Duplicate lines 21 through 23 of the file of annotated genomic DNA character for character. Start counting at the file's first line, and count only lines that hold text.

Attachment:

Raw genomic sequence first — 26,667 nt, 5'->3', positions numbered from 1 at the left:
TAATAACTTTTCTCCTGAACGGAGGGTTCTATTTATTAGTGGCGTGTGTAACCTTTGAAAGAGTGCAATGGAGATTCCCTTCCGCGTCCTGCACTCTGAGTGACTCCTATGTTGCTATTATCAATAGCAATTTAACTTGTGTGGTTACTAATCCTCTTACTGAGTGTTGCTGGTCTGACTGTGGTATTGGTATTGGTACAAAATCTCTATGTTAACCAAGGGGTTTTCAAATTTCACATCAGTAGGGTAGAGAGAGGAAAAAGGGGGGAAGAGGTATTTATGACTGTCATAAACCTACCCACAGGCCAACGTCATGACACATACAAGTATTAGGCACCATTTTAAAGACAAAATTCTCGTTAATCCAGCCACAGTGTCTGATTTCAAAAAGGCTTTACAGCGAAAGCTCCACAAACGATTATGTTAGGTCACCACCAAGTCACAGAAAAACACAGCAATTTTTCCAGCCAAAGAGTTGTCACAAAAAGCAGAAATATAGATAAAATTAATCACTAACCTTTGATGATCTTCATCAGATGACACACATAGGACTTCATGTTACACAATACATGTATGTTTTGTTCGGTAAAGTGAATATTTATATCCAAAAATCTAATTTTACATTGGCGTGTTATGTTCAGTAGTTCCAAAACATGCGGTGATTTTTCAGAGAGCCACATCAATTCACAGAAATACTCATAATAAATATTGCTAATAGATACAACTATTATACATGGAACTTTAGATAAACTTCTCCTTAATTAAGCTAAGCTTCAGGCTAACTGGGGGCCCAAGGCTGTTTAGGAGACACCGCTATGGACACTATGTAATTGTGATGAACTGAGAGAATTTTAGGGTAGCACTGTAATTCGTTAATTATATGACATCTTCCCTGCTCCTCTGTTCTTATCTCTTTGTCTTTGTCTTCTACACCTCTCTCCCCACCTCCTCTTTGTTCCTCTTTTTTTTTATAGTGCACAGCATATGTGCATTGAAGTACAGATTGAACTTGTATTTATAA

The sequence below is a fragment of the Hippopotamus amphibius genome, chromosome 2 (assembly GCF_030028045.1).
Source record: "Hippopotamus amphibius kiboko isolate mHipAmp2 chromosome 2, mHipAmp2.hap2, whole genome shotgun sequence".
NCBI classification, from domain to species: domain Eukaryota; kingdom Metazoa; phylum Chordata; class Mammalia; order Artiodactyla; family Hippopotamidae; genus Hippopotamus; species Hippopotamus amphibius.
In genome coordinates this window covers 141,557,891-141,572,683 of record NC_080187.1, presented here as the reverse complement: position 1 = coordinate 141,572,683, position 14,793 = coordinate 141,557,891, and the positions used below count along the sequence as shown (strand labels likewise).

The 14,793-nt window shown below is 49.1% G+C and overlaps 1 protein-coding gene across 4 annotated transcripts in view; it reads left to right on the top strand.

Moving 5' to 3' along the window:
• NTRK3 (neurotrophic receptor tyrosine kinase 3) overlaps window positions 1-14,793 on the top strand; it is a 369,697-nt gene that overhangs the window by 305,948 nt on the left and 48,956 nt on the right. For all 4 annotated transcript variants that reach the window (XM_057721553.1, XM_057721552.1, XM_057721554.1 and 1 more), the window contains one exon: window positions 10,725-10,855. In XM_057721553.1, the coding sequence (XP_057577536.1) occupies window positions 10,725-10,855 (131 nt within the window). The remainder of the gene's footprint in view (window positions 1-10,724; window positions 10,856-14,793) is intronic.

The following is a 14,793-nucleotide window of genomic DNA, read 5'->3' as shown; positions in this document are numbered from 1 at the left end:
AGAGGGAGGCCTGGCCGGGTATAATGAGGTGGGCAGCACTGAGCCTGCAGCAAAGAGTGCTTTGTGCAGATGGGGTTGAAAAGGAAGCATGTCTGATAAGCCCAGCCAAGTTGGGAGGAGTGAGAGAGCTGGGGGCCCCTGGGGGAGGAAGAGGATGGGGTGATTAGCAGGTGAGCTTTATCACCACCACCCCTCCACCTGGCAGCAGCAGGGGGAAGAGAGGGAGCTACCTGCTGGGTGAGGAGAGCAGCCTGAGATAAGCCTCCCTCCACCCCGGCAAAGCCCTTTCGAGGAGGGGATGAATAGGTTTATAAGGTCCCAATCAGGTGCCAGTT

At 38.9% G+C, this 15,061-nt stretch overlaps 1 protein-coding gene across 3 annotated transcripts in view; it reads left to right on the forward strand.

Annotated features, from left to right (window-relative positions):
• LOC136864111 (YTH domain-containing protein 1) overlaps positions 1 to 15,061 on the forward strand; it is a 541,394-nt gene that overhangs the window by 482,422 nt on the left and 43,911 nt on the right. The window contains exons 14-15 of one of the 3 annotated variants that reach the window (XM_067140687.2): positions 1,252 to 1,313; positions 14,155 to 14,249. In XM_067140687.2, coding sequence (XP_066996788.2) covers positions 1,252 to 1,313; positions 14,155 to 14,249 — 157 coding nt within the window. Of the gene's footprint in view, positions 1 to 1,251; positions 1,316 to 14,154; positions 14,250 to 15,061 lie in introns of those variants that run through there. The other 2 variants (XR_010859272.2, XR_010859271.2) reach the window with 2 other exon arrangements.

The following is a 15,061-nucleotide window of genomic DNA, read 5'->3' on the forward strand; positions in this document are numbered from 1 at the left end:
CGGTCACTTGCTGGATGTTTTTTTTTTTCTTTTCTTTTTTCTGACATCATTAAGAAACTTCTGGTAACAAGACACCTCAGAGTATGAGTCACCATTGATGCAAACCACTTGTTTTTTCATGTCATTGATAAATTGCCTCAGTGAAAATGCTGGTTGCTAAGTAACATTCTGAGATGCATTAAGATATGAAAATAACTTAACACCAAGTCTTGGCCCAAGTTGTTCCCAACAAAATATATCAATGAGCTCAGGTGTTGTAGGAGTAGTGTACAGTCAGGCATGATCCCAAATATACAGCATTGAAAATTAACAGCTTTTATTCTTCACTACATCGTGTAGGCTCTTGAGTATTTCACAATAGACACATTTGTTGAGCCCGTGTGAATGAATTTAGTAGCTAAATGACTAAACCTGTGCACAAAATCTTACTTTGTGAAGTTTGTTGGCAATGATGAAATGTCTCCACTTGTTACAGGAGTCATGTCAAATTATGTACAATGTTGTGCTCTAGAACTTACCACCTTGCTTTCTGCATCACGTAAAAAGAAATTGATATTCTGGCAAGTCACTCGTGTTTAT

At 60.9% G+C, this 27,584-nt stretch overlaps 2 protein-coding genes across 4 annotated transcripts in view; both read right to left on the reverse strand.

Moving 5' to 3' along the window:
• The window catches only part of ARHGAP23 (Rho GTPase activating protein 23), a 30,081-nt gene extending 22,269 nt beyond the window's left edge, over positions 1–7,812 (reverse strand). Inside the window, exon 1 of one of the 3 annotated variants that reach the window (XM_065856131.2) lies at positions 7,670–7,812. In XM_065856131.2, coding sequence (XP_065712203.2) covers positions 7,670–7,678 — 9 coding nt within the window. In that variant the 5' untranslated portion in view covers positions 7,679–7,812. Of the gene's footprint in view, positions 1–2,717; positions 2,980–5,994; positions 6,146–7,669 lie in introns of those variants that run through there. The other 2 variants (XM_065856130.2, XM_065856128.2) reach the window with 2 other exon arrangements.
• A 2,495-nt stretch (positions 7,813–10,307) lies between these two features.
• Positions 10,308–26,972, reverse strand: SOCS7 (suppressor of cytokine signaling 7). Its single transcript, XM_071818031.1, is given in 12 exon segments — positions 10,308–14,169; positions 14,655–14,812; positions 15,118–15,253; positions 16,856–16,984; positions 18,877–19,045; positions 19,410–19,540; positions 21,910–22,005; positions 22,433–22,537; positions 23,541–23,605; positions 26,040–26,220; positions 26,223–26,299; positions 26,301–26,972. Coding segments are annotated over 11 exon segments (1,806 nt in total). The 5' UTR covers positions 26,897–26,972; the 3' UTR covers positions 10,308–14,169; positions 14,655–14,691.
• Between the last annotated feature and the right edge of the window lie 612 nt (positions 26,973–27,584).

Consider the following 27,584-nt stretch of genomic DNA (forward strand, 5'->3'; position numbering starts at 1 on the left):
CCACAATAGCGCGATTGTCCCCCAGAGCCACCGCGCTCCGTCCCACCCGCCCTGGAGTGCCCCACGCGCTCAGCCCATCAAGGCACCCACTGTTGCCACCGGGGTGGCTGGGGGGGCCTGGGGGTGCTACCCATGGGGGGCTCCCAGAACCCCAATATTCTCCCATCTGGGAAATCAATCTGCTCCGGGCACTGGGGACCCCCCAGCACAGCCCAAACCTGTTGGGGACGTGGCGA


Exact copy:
• Positions 10,308–26,972, reverse strand: SOCS7 (suppressor of cytokine signaling 7). Its single transcript, XM_071818031.1, is given in 12 exon segments — positions 10,308–14,169; positions 14,655–14,812; positions 15,118–15,253; positions 16,856–16,984; positions 18,877–19,045; positions 19,410–19,540; positions 21,910–22,005; positions 22,433–22,537; positions 23,541–23,605; positions 26,040–26,220; positions 26,223–26,299; positions 26,301–26,972. Coding segments are annotated over 11 exon segments (1,806 nt in total). The 5' UTR covers positions 26,897–26,972; the 3' UTR covers positions 10,308–14,169; positions 14,655–14,691.
• Between the last annotated feature and the right edge of the window lie 612 nt (positions 26,973–27,584).

Consider the following 27,584-nt stretch of genomic DNA (forward strand, 5'->3'; position numbering starts at 1 on the left):